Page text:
Sunday, March 11, 2012

Daylight Savings Time - What Say You?

It's that time of year again.  Change the batteries in your smoke detector and wind the clocks forward.  Even if you slept in today, those of you with strict hours at work will notice work's arrival an hour earlier tomorrow.

This begs the question of "why".  It seems that none other than Ben Franklin (writing anonymously and satirically) advocated the use of a DST-like concept as early as 1784.  He was living in Paris at the time, and he contended that Parisians would save a lot of money on candles because they were forced to get up earlier.  He went so far as to advocate a curfew and the ringing of church bells at sunrise to force people to awaken.  He was not alone in his thinking.  In 1934, Winston Churchill said that DST enlarges "the opportunities for the pursuit of health and happiness among the millions of people who live in this country." 

The idea was bandied about in New Zealand and later England in the late 1890's.  Alas, DST was not to come to pass until World War I.  It was originally used by the Axis nations to conserve coal during the summertime, and it was quickly adopted by other European nations.  The practice fell out of favor after the war, but it was eventually adopted by many nations by varying degrees.  Whether or not the practice has any actual energy-saving benefits is open to debate.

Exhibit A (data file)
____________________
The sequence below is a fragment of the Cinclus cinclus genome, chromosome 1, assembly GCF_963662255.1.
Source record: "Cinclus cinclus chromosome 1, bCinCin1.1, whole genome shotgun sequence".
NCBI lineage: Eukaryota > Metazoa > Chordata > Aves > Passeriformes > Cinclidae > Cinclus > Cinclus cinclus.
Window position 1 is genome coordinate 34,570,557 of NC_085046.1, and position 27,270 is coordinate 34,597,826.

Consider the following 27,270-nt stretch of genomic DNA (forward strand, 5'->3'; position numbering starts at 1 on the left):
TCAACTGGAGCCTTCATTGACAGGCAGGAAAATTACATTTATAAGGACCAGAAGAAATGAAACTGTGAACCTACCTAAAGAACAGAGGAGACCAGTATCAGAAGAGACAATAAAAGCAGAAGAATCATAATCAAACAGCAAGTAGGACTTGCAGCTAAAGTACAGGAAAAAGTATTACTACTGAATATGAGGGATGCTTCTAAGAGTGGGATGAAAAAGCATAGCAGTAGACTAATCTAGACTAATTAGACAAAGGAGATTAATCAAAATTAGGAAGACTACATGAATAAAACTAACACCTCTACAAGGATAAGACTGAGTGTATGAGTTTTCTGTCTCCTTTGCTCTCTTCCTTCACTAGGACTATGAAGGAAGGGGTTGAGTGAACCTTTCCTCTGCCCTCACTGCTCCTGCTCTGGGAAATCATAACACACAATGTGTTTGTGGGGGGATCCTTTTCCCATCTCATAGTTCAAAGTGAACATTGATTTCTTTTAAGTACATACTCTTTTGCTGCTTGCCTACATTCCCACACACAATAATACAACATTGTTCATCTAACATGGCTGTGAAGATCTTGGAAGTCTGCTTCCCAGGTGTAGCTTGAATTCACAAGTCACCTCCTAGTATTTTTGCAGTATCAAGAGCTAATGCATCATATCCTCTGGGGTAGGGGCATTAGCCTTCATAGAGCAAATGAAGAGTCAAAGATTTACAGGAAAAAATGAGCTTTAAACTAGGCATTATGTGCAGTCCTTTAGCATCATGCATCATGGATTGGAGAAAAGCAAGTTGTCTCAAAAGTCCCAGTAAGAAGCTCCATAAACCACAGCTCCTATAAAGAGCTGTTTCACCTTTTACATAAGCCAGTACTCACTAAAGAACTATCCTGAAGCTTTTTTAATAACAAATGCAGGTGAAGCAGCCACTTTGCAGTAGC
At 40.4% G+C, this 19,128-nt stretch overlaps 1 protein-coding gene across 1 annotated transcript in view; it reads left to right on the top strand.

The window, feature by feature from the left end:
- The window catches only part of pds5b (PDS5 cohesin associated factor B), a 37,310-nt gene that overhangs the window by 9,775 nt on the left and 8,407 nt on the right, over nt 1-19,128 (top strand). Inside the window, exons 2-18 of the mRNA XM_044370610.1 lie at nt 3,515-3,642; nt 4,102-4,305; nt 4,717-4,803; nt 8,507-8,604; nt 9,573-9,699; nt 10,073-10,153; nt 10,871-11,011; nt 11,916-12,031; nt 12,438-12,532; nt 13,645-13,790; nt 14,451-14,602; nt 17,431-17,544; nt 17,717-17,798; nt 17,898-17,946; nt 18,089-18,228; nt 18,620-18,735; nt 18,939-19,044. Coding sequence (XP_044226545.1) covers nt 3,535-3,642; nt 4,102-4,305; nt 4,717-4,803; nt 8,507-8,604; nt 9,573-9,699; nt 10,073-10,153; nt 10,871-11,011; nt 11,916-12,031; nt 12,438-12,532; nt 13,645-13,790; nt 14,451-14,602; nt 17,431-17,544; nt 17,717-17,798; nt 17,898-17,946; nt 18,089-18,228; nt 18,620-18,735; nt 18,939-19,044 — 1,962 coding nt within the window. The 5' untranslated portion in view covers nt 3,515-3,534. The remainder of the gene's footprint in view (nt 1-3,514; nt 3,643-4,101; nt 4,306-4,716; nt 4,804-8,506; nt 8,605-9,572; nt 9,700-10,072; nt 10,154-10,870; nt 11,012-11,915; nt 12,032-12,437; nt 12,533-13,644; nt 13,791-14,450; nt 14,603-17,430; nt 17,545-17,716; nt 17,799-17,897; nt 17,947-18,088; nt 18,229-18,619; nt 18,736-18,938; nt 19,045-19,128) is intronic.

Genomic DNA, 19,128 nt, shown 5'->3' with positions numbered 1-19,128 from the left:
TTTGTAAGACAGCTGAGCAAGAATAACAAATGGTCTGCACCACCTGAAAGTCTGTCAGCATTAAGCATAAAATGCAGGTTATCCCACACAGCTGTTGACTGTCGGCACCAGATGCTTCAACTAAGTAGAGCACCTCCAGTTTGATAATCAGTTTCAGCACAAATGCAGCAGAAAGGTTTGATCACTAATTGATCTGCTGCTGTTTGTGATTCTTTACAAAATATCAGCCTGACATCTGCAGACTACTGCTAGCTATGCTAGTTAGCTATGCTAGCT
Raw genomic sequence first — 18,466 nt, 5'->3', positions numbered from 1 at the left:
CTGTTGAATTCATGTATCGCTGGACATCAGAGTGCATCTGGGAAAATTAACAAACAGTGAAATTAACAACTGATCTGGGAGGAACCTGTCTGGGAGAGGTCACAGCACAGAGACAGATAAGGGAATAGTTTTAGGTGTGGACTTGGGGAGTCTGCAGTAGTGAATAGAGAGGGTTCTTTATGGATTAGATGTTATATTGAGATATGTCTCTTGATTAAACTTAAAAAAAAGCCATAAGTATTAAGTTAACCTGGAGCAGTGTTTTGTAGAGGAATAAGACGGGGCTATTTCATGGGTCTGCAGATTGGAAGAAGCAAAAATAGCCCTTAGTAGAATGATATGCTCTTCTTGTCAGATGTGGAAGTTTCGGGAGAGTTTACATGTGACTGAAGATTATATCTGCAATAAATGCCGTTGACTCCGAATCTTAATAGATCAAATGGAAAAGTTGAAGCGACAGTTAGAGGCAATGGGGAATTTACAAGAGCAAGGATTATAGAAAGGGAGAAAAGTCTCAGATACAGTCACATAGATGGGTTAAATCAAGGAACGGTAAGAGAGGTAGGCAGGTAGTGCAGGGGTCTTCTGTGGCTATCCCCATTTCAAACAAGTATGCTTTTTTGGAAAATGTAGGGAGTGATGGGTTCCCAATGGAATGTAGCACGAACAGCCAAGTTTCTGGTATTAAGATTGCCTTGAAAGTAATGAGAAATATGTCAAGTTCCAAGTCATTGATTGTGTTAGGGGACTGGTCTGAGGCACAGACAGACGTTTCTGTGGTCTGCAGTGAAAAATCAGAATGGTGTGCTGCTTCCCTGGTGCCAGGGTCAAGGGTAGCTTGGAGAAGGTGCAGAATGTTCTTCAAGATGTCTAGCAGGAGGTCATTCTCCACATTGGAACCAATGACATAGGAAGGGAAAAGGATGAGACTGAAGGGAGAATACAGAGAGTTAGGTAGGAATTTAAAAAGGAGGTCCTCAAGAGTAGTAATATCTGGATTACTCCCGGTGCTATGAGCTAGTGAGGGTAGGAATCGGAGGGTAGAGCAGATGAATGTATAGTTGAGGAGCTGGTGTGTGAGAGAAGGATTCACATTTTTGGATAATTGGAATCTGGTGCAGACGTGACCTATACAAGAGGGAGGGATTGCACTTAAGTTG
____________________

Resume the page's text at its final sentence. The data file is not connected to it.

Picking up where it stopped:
Having always been a morning person, I've never had much use for DST.  Just yesterday, I was able to go far a walk in the woods with my dog at 6 AM in daylight.  Today, not so much.  Why must we assume that everyone uses their leisure time in the evening?

I say let's repeal the process and let people live on their own time.  Eat when you're hungry.  Sleep when you're tired.  Of course, that won't work because need some standard of time in order to function as a society.  This leaves us with at least three options that I can think of: 1) leave the clocks on standard (or would that be daylight wasting?) time year-round, 2) leave the clocks on DST year-round, or go the way of Afghanistan and Newfoundland and split the difference by permanently setting the clocks 30 minutes ahead of standard time.

What say you?